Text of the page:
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Drug agents warn Utahns of backcountry marijuana grows


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UTAH COUNTY -- Drug agents are warning Utahns to be careful while in the backcountry this spring and summer. More large-scale marijuana grows are believed to be hidden in the state, and a new website aims to help people know what to look for and how to report it.

How to Recognize an Illegal Marijuana Garden
  1. Marijuana plants uniform in height and size, spaced evenly
  2. Camp area with fertilizer
  3. Harvested, drying Marijuana buds hanging upside down
  4. Kitchen area with propane tank & stove
  5. Potting soil and fertilizer bags
  6. Gas powered water pump
  7. Painted pipe valve leading from a water source to the garden
  8. Rolls of water pipe
-Iron /Garfield County Task Force

Last year, authorities seized approximately 80,000 marijuana plants throughout Utah. Drug agents admit they have to rely on tips, because drug cartels grow the pot in remote locations that typically only hikers or hunters would ever stumble upon.

"We do rely heavily on the public because there is a lot of ground to cover out there," said Drug Enforcement Administration spokesperson Sue Thomas. "They are very remote areas and they usually require that you hike in."

Nowhere are the marijuana grows more concentrated in the state than in Southern Utah. That's partly because of the warmer temperatures, which lend to a better growing season and a sparse population.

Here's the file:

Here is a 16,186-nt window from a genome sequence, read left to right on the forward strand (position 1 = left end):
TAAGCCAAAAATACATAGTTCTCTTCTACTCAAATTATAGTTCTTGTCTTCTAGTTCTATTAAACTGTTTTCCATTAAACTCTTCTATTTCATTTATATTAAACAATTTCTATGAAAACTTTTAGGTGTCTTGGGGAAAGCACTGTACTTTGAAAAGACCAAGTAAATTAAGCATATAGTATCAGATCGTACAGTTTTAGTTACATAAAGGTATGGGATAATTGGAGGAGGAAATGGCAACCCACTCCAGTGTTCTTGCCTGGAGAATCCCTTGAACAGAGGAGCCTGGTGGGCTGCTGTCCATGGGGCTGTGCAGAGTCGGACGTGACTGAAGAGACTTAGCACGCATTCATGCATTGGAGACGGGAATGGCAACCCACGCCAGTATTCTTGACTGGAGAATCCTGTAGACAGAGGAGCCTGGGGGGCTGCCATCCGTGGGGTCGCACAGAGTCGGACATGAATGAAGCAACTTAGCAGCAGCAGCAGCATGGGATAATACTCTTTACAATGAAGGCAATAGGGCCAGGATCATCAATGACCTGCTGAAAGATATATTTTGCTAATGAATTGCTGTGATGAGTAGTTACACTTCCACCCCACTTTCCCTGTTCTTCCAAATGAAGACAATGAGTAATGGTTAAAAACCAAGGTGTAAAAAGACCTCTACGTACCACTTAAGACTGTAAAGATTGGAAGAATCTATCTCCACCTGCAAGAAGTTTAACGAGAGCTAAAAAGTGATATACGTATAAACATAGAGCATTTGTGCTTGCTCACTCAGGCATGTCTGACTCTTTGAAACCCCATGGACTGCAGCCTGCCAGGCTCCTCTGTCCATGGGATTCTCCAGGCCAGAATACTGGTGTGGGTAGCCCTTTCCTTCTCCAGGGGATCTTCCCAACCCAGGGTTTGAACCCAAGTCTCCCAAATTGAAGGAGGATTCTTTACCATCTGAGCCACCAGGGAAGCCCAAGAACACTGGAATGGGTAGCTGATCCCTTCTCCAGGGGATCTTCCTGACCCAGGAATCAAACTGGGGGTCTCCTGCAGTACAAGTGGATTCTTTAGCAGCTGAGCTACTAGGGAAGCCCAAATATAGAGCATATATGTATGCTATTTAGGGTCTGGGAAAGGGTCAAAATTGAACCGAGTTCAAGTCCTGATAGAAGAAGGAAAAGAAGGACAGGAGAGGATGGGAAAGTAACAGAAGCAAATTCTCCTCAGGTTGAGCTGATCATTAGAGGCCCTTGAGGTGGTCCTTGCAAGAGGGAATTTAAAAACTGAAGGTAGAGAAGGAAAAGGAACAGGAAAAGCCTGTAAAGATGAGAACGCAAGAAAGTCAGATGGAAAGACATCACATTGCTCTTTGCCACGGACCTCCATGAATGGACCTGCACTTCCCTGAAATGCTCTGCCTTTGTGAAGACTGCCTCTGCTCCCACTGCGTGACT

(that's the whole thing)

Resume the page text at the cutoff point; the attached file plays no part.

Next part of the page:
The Iron and Garfield County Drug Task force has created the website IllegalUtahMarijuanaGardens.com to help outdoor enthusiasts recognize illegal marijuana grows, as well as share information on safety.

The website points out that you should leave as soon as you realize what you are in the middle of.

2009 Marijuana plants eradicated from Utah Public Lands

Total Plants83,880
Public Lands83,864
Arrests10
Iron /Garfield County Task Force

"They have to exercise caution because these marijuana grow sites are often protected by guards," Thomas said. "They are using gang members to guard these site, or even the growers themselves will set up camp and live there. So you have to be very cautious if you encounter one."

The website encourages you to look for landmarks, or, if you carry a GPS unit, to mark the spot on your device as you leave. You can then call a tip line or submit the information online.

The DEA believes that more Mexican drug cartels are coming to Utah to grow marijuana. They cite increased pressure from police and rival growers in other states.

By May of last year, several grow sites were raided, so it's possible many of these grow areas are already underway.

E-mail: spenrod@ksl.com

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Sam Penrod

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